Let's go ahead and press Ctrl+Alt+Z or Command+Option+Z a few times in a row. When you drag up with the tool - there we go - you're going to widen the detail. I'll go ahead and undo that modification. When you drag down with the tool, you're going to slim the detail. And let's see how it behaves when you drag left and right. I always forget this. I just have to experiment with this to get a sense of it. Apparently, you push up when you drag to the right. All right, I'll go ahead and undo that modification. And when you drag to left, you push down. You can reverse that behavior though. So here is what I typically do.
I sit here and look at the arm, and I think, you know what? I want to tighten that arm. I want to squish it a little bit so it's not quite so wide. You know, basically a fat trimming technique. And so, I'll start by dragging in some direction. Let's say I drag up, and I go, wow! That's not the right effect. In fact, not only did I make the arm wider, but I also increased the size of this sort of shadow detail, I stretched out the blouse, and it just looks terrible, but I still want to be able to drag up. Dragging up is very important to me. I have no idea why. But if it's important, I'll go ahead to press Ctrl+Z or Command+Z to undo that modification.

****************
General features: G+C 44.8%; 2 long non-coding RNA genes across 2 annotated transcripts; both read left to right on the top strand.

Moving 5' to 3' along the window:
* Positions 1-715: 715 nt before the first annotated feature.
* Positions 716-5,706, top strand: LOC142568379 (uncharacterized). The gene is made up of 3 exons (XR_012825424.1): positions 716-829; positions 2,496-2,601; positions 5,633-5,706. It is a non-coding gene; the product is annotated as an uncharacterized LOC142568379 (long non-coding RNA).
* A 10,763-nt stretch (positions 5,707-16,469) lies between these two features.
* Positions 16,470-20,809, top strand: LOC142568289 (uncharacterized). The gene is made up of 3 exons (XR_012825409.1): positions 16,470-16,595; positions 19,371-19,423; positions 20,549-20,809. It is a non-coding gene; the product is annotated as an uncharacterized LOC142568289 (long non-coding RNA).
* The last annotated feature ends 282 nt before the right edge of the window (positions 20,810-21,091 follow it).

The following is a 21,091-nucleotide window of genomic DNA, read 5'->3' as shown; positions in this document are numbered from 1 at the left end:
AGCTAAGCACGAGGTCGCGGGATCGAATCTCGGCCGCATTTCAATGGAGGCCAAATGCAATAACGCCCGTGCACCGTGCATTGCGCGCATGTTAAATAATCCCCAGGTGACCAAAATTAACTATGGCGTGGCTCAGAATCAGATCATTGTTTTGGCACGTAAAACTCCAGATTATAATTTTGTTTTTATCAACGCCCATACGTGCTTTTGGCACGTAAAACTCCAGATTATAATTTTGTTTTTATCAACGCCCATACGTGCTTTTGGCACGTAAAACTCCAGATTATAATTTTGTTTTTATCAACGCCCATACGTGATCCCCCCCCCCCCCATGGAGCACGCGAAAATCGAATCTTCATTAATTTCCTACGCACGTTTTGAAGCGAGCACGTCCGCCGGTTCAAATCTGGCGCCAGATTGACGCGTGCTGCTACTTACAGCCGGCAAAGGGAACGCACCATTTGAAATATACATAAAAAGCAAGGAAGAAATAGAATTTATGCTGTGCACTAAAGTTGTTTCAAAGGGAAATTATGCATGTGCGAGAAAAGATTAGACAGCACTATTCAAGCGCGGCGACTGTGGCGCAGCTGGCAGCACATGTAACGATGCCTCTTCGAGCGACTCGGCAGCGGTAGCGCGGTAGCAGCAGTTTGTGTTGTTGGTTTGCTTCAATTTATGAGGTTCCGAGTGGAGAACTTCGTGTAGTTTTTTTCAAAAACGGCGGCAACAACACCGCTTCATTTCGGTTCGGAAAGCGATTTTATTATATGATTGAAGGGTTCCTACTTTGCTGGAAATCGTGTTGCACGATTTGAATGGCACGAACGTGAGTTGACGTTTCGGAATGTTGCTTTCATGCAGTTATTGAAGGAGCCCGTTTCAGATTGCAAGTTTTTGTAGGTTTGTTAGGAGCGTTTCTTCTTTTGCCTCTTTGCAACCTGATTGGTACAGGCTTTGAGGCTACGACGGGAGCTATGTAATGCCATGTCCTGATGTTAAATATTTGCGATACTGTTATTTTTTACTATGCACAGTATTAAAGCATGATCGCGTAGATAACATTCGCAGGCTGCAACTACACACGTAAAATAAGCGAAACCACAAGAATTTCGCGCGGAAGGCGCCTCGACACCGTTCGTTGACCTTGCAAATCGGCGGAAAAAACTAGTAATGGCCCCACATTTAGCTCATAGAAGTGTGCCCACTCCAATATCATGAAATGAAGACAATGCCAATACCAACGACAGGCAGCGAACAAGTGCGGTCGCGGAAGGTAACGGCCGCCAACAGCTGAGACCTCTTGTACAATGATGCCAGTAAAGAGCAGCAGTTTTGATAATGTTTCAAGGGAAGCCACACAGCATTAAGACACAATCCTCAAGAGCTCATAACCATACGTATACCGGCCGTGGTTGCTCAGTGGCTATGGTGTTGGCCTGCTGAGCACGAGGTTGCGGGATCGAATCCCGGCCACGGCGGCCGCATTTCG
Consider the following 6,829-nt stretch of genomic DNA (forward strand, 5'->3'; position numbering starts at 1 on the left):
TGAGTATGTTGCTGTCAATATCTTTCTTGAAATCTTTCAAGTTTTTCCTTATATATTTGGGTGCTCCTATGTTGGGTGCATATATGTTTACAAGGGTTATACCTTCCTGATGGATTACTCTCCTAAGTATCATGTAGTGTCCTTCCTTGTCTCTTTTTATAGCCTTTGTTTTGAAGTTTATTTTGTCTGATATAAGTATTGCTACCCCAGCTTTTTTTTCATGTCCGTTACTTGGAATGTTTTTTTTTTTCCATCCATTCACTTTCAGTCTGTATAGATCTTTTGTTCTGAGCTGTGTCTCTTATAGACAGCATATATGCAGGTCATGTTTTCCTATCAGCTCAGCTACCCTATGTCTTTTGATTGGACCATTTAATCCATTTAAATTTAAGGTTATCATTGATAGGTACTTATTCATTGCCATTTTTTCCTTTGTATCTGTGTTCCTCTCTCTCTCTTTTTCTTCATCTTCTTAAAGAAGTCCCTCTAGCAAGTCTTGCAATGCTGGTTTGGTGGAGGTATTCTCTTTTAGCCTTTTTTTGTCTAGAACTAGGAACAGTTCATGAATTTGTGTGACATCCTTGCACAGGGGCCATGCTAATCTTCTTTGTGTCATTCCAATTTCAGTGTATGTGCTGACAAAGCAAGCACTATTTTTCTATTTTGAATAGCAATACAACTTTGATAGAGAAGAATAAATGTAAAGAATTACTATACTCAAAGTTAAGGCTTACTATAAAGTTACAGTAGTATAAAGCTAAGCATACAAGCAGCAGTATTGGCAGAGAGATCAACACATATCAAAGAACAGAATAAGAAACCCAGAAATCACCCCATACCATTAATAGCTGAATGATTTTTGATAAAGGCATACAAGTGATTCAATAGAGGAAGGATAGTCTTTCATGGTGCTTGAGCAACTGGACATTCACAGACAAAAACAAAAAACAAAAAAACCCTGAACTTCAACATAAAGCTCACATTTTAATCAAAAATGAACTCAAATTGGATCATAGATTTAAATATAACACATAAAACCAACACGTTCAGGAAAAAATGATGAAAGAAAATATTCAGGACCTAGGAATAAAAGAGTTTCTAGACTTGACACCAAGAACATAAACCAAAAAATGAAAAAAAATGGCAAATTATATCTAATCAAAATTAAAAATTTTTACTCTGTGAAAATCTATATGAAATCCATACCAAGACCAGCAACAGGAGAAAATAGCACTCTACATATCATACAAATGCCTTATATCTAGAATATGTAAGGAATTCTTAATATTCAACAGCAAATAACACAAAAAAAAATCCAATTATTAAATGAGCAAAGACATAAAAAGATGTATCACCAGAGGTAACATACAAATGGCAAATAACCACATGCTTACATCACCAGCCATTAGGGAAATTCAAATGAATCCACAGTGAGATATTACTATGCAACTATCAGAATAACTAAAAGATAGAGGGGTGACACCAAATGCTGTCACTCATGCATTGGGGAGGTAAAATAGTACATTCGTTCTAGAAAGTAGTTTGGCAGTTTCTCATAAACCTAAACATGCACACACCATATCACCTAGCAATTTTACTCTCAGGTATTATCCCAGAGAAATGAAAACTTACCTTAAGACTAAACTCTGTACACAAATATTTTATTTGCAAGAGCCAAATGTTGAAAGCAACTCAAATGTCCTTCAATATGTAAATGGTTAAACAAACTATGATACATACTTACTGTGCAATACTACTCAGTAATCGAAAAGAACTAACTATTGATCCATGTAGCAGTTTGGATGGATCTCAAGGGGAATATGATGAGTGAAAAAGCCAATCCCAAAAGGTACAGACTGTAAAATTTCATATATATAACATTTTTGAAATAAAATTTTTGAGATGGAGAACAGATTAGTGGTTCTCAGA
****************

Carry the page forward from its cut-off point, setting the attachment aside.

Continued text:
And I would press the Alt key or the Option key on the Mac and then drag up and now I slim the detail. Now, you can see that I'm slimming it way too much. So I'd go ahead and press Ctrl+Z, Command+Z on the Mac, and I'd move over here to these options, these numerical options. So we've already seen Brush Size. That controls how big the brush is. Brush Density controls the distribution of the effect. So if you make this value smaller then you're going to centralize the effect at the middle of your brush. And if you make the effect bigger, then you're going to squish the effect outward so that it's happening along the edge of the brush.
Let me show you what I mean really quickly here. I'll go and change this Brush Density value to 10%. Notice if I switch to a different tool, like I'll go ahead and switch to Pucker let's say, that that value persists. So these values exist independently of the tools themselves. That is when you switch tools, the value stay intact. All right, now I'm going to increase the size of my cursor quite a bit here and with this very low brush density value I'll click inside of her face and notice everything is happening right there at the center of the cursor. Very angry look that she has now.